Our “Pitti stroll” started from Palazzo Pucci and the inauguration cocktail in honour of the art installation at the Baptistery of San Giovanni! Here you can see the Baptistery dressed in Emilio Pucci..

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Me, Nadia and Peter Dundas!

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Then a quick stroll around the center and the various events..

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And then at Société Anonyme for the MM6 Maison Martin Margiela Party!!!!!!!

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And finally at Rari for the “CLASSIC & AW LAB” party with music by Ricardo Baez (IT) – Ckrono & Slesh (IT) – Monki – DJ (UK) – T.Williams (UK) !!

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Happy Birthday Elisabettaki!!!

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Battistero dressed in Pucci..

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It’s been a few months that the baptistery is under construction. Some days ago passing from Piazza Duomo i’ve seen this new look which is totally amazing! So today I passed again and I took some photos with my phone. Enjoy!

Emilio Pucci “dresses” the Baptistery of San Giovanni with the colours and graphics of the Battistero scarf, reinterpreting its façades and becoming a sponsor of the restoration of the building that truly represents the historical-artistic heritage of Florence, dedicated to San Giovanni Battista, the patron saint of the Florence, which stands opposite the Duomo of Santa Maria del Fiore in Piazza San Giovanni.

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During the celebrations held on the occasion of Pitti Immagine Uomo from the 17th to 20th of June in Florence, visitors will be able to admire the art installation inspired by the Battistero scarf designed by Emilio Pucci in 1957 which shows a view from above the Piazza San Giovanni interpreted in vibrant lemon yellow, orange, fuchsia and Emilio pink.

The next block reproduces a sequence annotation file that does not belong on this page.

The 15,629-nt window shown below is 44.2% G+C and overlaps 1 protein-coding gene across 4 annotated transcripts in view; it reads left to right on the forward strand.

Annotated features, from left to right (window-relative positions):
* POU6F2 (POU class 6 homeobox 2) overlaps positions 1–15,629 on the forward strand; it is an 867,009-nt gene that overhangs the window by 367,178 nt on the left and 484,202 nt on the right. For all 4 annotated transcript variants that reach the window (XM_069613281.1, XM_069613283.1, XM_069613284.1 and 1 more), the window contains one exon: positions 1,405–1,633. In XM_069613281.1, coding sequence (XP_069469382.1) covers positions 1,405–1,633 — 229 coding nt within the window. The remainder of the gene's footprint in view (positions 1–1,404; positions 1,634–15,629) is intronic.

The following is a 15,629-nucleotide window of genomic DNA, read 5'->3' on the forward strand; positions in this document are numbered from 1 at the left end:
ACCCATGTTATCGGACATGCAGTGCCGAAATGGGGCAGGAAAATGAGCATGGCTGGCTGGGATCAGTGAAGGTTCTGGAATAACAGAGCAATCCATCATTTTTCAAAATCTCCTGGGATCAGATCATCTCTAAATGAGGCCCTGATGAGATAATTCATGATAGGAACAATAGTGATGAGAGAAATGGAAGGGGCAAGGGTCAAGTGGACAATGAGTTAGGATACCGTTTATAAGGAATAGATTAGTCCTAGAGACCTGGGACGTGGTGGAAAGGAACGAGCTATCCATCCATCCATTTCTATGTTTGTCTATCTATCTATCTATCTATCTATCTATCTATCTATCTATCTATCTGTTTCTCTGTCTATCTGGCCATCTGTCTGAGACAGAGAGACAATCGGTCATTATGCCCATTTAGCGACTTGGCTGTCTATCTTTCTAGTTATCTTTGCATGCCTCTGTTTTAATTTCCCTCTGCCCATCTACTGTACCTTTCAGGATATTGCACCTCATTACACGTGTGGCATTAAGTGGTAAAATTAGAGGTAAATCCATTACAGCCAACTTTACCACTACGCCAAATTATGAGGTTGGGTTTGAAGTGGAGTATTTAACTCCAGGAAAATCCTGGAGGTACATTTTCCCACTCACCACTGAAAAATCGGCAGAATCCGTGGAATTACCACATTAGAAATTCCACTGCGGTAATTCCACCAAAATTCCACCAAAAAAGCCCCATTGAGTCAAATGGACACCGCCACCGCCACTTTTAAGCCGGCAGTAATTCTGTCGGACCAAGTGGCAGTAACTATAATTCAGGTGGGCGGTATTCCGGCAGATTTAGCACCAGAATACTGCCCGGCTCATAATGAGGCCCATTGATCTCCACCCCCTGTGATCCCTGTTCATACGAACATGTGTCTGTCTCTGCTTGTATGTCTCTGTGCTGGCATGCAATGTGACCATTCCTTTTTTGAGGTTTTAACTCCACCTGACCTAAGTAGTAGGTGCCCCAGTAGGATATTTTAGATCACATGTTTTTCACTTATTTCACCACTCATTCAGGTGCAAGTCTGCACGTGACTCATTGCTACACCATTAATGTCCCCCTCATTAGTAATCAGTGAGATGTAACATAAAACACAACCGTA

The Apse side of the Baptistery will be clad in a giant size portrayal of the original framed scarf. The other seven sides of the octagonal building will be restyled à la Emilio Pucci; the monument will thus be clothed with eight printed sheets over 2000 sqm.
This very special scarf signifies the link of Emilio Pucci with Florence, a key reference point for the Maison.
An inauguration cocktail in honour of the art installation will be held on Tuesday June 17th at Palazzo Pucci where the Maison invites visitors to discover the drawing and printing techniques of the scarf through a special experience entitles Design the Dream, celebrating the savoir-faire of the House.
On the occasion of this special event, Emilio Pucci will open its archives to all visitors.
Design the Dream will then continue for a further three days, from Wednesday 18th to Friday 20th June, at the Boutique Emilio Pucci in Florence, to offer customers too the chance to assist to the creation of the historical Battistero scarf, available in several colours at the store. (source)

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photos © chrysoula papagianni

Homemade caramel macchiato!

Good morning everybody! Have a nice day!

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New cup and view. 🙂

Last, Loneliest, Loveliest..

“Last, loneliest, loveliest…” is the title of  New Zealand’s first national exhibition at la Biennale di Venezia, taking place from 7 June – 23 November, 2014. The Creative Director is David Mitchell, a director of Mitchell & Stout Architects in Auckland, and New Zealand’s participation has been instigated by the New Zealand Institute of Architects. Tony van Raat, who is the Commissioner and head of the Department of Architecture Unitec, Auckland,  presented to us yesterday their very first entry at the biennale!

He started his speech in Maori language as a sign of respect to the Maori tribe..

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early exchange in the pacific: a maori bartering a crayfish with an english naval officer [ascribed to tupaia], 1769, from drawings illustrative of captain cook’s first voyage, 1768–1771. © the british library board

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Last, Loneliest, Loveliest proposes – via a century-long architectural journey that begins with the Auckland War Memorial Museum, a 1920s neo-Classical monument to New Zealand’s fallen soldiers, and ends with the pavilion-like extension to the Auckland Art Gallery (2011) and Shigeru Ban’s ‘Cardboard’ Cathedral (2013) in post-earthquake Christchurch – the survival and evolution of a Pacific architectural tradition within New Zealand.